Manufactured risk is generated by the onrush of science and technology, but both are also necessary to any attempt we make to analyse and cope with it. We can’t simply ‘turn against science’, as some New Age prophets are prone to do – many of the new risks we face are invisible without the diagnostic tools of science. Yet risk assessment can’t simply be placed in the hands of scientific experts. All forms of risk calculation and coping strategy imply a consideration of values and desired ways of life. They also have a critical bearing on systems of power and vested interests. Very large economic interests are bound up with the production and marketing of synthetic chemicals. The chemical industry is apparently setting aside millions of pounds to counter the findings of Our Stolen Future – the finding that sperm counts are on the decline has already been called into question by research the industry has funded.

A characteristic of the new situations of risk is that the facts of the matter are normally in question and the experts disagree. This is no doubt partly because of the resistance of vested interests, but it is also a result of the novel character of manufactured risk. Bruce Ames, a professor of biochemistry at Berkeley, is one of those who pooh-pooh Colborn’s worries: the effects of synthetic oestrogens, he states in a manner that doesn’t recognise doubt, are minuscule compared to those that occur naturally, even if the traces of synthetic compounds last longer in the body. Both Colborn and Ames are respected scientists.

The generalising of manufactured risk produces a new moral climate in which decision-making is dogged by accusations of scare-mongering, on the one hand, and cover-ups, on the other. Our Stolen Future is a perfect case. The scientific evidence which Colborn has gathered is partial and inconclusive, as she herself stresses. Critics will say, and have already said: don’t scare the public when your findings are so incomplete. She answers: we have to scare people, because otherwise nothing will get done, and because we have to be safe rather than sorry.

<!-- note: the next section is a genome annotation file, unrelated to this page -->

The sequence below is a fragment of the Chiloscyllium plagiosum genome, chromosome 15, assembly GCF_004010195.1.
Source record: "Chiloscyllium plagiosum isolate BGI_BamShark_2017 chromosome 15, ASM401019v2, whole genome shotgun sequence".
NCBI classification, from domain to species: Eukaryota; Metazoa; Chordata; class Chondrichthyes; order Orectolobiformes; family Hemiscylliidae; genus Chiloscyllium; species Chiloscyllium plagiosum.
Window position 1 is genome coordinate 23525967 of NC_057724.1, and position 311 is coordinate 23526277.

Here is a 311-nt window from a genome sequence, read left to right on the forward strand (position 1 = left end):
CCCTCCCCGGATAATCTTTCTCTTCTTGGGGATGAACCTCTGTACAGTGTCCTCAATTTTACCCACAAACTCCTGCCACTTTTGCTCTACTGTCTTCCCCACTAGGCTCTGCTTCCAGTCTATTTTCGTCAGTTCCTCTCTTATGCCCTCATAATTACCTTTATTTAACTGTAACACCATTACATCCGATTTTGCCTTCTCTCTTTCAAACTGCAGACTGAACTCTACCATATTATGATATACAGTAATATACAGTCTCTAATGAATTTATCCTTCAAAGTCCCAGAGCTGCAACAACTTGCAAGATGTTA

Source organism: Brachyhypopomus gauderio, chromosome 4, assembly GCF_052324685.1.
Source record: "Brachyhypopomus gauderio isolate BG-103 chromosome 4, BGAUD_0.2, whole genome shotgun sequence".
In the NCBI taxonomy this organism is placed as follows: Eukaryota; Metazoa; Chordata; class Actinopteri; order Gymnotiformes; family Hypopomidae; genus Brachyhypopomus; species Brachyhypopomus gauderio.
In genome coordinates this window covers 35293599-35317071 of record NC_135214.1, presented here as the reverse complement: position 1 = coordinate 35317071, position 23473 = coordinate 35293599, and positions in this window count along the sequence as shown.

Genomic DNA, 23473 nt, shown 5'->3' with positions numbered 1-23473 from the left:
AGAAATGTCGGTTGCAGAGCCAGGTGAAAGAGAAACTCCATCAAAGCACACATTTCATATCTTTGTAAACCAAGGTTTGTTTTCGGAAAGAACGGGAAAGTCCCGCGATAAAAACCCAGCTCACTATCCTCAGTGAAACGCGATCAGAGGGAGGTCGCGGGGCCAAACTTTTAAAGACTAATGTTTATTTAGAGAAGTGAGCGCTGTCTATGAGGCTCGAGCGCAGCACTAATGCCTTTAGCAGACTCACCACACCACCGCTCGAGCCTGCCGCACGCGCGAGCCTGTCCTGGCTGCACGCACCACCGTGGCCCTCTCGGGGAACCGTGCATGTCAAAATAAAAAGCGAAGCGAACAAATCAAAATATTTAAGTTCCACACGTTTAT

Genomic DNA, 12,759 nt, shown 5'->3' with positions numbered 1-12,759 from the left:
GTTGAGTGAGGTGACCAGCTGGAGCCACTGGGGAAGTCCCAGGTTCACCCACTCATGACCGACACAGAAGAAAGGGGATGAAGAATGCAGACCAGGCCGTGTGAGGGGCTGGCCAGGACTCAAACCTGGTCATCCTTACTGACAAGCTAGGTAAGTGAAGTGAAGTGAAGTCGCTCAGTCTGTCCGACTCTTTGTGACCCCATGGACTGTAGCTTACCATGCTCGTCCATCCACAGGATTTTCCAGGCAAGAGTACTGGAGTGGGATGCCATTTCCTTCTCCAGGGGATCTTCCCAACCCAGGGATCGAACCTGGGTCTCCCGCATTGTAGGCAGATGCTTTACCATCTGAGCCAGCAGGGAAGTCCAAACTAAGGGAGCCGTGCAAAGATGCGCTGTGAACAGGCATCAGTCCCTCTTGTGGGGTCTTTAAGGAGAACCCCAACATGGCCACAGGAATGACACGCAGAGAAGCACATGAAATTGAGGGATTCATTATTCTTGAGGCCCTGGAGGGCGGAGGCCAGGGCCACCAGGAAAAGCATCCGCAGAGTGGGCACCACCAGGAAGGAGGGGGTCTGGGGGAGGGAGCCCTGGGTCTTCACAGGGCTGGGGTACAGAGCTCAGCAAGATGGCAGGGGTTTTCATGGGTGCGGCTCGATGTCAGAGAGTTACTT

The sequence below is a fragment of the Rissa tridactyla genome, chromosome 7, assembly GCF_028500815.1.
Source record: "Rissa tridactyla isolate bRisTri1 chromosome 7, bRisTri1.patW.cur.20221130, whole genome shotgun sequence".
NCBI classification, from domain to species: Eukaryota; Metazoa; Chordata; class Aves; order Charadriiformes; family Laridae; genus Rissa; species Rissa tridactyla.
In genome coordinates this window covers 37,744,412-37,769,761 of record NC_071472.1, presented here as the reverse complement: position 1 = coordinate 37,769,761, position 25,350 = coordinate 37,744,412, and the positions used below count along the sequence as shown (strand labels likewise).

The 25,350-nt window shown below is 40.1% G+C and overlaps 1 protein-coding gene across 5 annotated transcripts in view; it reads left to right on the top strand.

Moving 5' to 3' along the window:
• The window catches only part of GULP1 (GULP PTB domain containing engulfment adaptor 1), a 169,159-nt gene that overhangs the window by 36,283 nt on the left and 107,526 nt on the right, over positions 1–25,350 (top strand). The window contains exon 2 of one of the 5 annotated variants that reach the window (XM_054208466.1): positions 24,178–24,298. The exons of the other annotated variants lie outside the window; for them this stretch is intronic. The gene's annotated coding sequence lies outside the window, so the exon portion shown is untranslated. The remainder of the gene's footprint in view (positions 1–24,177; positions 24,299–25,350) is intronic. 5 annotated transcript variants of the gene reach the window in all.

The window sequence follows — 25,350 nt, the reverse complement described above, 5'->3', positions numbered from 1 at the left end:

So far as I can see, there is no easily available exit from this conundrum. Environmentalists might point to the ‘precautionary principle’ as a basis for strategy. This means erring on the side of caution when considering technical innovations, and placing the burden of proof on the producer rather than the victim. With most cases of manufactured risk, however, the precautionary principle doesn’t help very much. For, as in the case of hormone-disrupting chemicals, the damage – if indeed it exists – has already been done. Moreover, testing for long-term effects is impossible and items tested in isolation may have toxic effects in combination with other substances.

Governments, regulatory agencies and citizens’ groups have to walk a tightrope when they react to risk. Scaremongering may often be necessary, but it also tends to undercut itself. Consider Aids. Large-scale campaigns have been mounted against the disease in order to get people to change the sexual practices which help diffuse it. It is probably true that, as a result, Aids has spread less rapidly than it was claimed it might do. Critics then say: why were you making such a fuss in the first place? Reluctance to create scares, on the other hand, or bowing to the influence of vested interests, will inevitably produce angry talk of cover-ups.

In many instances lay individuals can’t, or won’t, wait for regulatory bodies to make up their minds about levels and types of risk. We must all make our own assessments, on the level of everyday life. In so doing, we must cope with the shifting and contested character of scientific knowledge and with the media hype which accompanies the diagnosis of new risks – a tall order. Would anyone actually adopt the whole raft of precautions I noted earlier? Few surely would or could. Moreover, risks coming from hormone-disrupting chemicals are only one type among a plurality of risks to be considered and weighed. Eating a good deal of fish is said by nutritionists to reduce the risk of heart problems, yet Colborn advises against fish because of widespread contamination. That said, doing nothing – just letting things slide – is not possible. Many of what appear to be the most consequential risks we face may involve dangers that are very real; and in a society which, for better or worse, has radically transformed the natural environment, we can no longer ‘let nature decide.’